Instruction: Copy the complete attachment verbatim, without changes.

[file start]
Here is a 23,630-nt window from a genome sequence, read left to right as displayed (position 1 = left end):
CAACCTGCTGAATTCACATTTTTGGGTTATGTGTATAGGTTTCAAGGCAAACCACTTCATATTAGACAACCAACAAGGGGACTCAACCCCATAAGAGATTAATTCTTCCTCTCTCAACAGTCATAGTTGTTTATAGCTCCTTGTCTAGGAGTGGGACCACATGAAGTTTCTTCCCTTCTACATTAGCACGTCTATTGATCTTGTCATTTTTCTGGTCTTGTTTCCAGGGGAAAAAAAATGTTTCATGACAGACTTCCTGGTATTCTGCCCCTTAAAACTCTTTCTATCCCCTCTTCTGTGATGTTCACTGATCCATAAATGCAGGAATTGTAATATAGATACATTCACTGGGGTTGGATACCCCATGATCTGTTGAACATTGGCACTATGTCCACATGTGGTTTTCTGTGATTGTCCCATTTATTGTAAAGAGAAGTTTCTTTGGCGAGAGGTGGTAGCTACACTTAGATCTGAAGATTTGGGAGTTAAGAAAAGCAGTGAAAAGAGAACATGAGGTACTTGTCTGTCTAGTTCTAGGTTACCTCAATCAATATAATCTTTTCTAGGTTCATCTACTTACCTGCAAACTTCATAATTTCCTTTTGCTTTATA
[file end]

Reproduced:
Here is a 23,630-nt window from a genome sequence, read left to right as displayed (position 1 = left end):
CAACCTGCTGAATTCACATTTTTGGGTTATGTGTATAGGTTTCAAGGCAAACCACTTCATATTAGACAACCAACAAGGGGACTCAACCCCATAAGAGATTAATTCTTCCTCTCTCAACAGTCATAGTTGTTTATAGCTCCTTGTCTAGGAGTGGGACCACATGAAGTTTCTTCCCTTCTACATTAGCACGTCTATTGATCTTGTCATTTTTCTGGTCTTGTTTCCAGGGGAAAAAAAATGTTTCATGACAGACTTCCTGGTATTCTGCCCCTTAAAACTCTTTCTATCCCCTCTTCTGTGATGTTCACTGATCCATAAATGCAGGAATTGTAATATAGATACATTCACTGGGGTTGGATACCCCATGATCTGTTGAACATTGGCACTATGTCCACATGTGGTTTTCTGTGATTGTCCCATTTATTGTAAAGAGAAGTTTCTTTGGCGAGAGGTGGTAGCTACACTTAGATCTGAAGATTTGGGAGTTAAGAAAAGCAGTGAAAAGAGAACATGAGGTACTTGTCTGTCTAGTTCTAGGTTACCTCAATCAATATAATCTTTTCTAGGTTCATCTACTTACCTGCAAACTTCATAATTTCCTTTTGCTTTATA